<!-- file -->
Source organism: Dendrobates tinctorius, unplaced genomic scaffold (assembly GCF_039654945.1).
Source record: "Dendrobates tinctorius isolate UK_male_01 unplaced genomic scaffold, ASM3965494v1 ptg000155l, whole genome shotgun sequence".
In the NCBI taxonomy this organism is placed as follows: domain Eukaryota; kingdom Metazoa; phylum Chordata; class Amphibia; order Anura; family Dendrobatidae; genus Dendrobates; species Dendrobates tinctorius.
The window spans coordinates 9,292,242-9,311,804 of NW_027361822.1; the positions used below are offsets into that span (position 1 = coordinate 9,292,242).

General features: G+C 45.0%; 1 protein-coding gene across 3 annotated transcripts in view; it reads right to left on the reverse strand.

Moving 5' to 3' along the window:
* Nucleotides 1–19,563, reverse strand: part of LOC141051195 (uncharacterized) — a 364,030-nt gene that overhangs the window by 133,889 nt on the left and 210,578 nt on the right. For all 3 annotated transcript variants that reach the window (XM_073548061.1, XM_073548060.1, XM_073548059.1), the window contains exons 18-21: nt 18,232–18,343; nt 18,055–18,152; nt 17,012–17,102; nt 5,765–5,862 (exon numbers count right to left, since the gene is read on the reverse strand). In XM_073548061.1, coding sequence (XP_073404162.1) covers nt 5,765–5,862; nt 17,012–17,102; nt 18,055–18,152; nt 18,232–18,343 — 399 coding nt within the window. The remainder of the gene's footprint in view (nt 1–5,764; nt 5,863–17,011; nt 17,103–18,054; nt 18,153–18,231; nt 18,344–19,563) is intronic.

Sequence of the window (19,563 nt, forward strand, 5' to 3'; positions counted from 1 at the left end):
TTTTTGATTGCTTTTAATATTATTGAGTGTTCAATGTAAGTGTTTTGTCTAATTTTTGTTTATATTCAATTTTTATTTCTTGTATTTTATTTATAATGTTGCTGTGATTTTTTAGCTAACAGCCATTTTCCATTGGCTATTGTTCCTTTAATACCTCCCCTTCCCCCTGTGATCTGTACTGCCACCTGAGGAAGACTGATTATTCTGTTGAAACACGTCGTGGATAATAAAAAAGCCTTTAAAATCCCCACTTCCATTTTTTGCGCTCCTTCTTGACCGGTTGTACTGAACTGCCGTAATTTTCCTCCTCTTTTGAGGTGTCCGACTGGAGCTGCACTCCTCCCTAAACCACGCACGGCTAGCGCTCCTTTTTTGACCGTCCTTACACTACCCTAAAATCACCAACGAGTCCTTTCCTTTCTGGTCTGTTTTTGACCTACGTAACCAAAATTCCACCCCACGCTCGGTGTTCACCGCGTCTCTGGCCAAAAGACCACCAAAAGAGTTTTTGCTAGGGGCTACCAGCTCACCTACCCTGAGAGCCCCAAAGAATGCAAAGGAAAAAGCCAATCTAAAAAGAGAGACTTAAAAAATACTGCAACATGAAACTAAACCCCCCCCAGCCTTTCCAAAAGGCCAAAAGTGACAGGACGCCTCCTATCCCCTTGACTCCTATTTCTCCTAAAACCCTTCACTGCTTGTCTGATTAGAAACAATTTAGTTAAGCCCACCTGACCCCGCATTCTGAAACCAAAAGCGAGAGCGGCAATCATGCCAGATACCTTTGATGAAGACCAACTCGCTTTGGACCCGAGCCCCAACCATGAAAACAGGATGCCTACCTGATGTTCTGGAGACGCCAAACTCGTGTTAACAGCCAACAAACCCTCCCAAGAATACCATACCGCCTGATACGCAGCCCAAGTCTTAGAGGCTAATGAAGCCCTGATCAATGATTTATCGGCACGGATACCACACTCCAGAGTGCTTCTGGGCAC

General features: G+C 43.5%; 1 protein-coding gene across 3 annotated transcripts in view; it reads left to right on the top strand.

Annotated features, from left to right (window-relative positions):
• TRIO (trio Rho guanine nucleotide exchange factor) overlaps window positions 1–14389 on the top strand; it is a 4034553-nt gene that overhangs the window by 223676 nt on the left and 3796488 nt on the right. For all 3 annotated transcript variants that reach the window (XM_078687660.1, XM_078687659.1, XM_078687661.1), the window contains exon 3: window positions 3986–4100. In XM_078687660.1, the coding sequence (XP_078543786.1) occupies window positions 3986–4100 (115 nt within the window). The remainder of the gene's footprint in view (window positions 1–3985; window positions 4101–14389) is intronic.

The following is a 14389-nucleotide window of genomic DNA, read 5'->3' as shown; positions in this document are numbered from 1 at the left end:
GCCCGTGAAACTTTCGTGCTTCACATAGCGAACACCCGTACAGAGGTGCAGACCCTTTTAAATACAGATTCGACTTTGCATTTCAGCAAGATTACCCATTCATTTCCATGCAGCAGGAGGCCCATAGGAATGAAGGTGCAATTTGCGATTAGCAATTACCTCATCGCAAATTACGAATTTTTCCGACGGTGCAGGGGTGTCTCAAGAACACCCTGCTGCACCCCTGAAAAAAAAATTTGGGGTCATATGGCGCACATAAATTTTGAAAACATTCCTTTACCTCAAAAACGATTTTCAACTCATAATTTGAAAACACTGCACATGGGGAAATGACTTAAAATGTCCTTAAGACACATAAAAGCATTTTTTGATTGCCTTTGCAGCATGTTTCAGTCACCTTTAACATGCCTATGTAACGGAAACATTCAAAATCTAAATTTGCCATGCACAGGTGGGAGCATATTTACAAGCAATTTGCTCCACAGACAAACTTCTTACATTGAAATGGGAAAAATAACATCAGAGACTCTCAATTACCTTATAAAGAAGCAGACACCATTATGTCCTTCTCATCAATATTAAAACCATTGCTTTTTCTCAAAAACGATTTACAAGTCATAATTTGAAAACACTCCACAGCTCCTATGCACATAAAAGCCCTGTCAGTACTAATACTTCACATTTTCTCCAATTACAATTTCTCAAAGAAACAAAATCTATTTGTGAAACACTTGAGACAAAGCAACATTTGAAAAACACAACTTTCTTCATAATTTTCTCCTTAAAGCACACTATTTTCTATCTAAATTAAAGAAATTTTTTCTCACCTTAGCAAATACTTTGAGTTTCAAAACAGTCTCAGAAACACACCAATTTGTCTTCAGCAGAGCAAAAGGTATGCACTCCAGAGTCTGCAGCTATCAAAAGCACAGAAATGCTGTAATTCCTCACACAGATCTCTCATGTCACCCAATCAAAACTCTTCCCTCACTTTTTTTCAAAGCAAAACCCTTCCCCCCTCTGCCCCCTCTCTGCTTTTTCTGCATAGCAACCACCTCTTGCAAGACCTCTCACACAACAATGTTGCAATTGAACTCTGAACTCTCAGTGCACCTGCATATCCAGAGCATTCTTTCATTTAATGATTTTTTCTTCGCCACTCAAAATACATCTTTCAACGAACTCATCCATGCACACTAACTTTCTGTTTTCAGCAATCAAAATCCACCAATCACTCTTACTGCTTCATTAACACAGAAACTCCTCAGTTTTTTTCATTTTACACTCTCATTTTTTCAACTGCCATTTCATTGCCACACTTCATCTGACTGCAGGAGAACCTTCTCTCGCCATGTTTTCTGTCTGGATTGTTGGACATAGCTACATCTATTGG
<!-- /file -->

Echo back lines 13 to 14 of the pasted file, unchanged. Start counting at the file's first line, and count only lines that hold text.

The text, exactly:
The following is a 14389-nucleotide window of genomic DNA, read 5'->3' as shown; positions in this document are numbered from 1 at the left end:
GCCCGTGAAACTTTCGTGCTTCACATAGCGAACACCCGTACAGAGGTGCAGACCCTTTTAAATACAGATTCGACTTTGCATTTCAGCAAGATTACCCATTCATTTCCATGCAGCAGGAGGCCCATAGGAATGAAGGTGCAATTTGCGATTAGCAATTACCTCATCGCAAATTACGAATTTTTCCGACGGTGCAGGGGTGTCTCAAGAACACCCTGCTGCACCCCTGAAAAAAAAATTTGGGGTCATATGGCGCACATAAATTTTGAAAACATTCCTTTACCTCAAAAACGATTTTCAACTCATAATTTGAAAACACTGCACATGGGGAAATGACTTAAAATGTCCTTAAGACACATAAAAGCATTTTTTGATTGCCTTTGCAGCATGTTTCAGTCACCTTTAACATGCCTATGTAACGGAAACATTCAAAATCTAAATTTGCCATGCACAGGTGGGAGCATATTTACAAGCAATTTGCTCCACAGACAAACTTCTTACATTGAAATGGGAAAAATAACATCAGAGACTCTCAATTACCTTATAAAGAAGCAGACACCATTATGTCCTTCTCATCAATATTAAAACCATTGCTTTTTCTCAAAAACGATTTACAAGTCATAATTTGAAAACACTCCACAGCTCCTATGCACATAAAAGCCCTGTCAGTACTAATACTTCACATTTTCTCCAATTACAATTTCTCAAAGAAACAAAATCTATTTGTGAAACACTTGAGACAAAGCAACATTTGAAAAACACAACTTTCTTCATAATTTTCTCCTTAAAGCACACTATTTTCTATCTAAATTAAAGAAATTTTTTCTCACCTTAGCAAATACTTTGAGTTTCAAAACAGTCTCAGAAACACACCAATTTGTCTTCAGCAGAGCAAAAGGTATGCACTCCAGAGTCTGCAGCTATCAAAAGCACAGAAATGCTGTAATTCCTCACACAGATCTCTCATGTCACCCAATCAAAACTCTTCCCTCACTTTTTTTCAAAGCAAAACCCTTCCCCCCTCTGCCCCCTCTCTGCTTTTTCTGCATAGCAACCACCTCTTGCAAGACCTCTCACACAACAATGTTGCAATTGAACTCTGAACTCTCAGTGCACCTGCATATCCAGAGCATTCTTTCATTTAATGATTTTTTCTTCGCCACTCAAAATACATCTTTCAACGAACTCATCCATGCACACTAACTTTCTGTTTTCAGCAATCAAAATCCACCAATCACTCTTACTGCTTCATTAACACAGAAACTCCTCAGTTTTTTTCATTTTACACTCTCATTTTTTCAACTGCCATTTCATTGCCACACTTCATCTGACTGCAGGAGAACCTTCTCTCGCCATGTTTTCTGTCTGGATTGTTGGACATAGCTACATCTATTGG